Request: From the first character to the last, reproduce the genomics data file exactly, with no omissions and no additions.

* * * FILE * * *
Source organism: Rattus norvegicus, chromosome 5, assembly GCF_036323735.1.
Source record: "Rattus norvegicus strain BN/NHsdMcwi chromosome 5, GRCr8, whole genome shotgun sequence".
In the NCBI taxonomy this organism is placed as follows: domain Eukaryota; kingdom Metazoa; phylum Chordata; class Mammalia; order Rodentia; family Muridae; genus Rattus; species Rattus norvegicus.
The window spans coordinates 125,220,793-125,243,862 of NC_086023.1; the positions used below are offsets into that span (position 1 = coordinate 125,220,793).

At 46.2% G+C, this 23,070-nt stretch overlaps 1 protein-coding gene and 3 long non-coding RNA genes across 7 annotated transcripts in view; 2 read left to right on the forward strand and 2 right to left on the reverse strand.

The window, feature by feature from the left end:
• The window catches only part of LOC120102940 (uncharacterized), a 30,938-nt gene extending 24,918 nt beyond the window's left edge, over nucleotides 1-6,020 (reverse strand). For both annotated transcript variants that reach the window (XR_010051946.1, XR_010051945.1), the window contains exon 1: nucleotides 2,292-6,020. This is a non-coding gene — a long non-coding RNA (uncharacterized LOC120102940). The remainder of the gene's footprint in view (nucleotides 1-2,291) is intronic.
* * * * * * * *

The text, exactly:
Source organism: Rattus norvegicus, chromosome 5, assembly GCF_036323735.1.
Source record: "Rattus norvegicus strain BN/NHsdMcwi chromosome 5, GRCr8, whole genome shotgun sequence".
In the NCBI taxonomy this organism is placed as follows: domain Eukaryota; kingdom Metazoa; phylum Chordata; class Mammalia; order Rodentia; family Muridae; genus Rattus; species Rattus norvegicus.
The window spans coordinates 125,220,793-125,243,862 of NC_086023.1; the positions used below are offsets into that span (position 1 = coordinate 125,220,793).

At 46.2% G+C, this 23,070-nt stretch overlaps 1 protein-coding gene and 3 long non-coding RNA genes across 7 annotated transcripts in view; 2 read left to right on the forward strand and 2 right to left on the reverse strand.

The window, feature by feature from the left end:
• The window catches only part of LOC120102940 (uncharacterized), a 30,938-nt gene extending 24,918 nt beyond the window's left edge, over nucleotides 1-6,020 (reverse strand). For both annotated transcript variants that reach the window (XR_010051946.1, XR_010051945.1), the window contains exon 1: nucleotides 2,292-6,020. This is a non-coding gene — a long non-coding RNA (uncharacterized LOC120102940). The remainder of the gene's footprint in view (nucleotides 1-2,291) is intronic.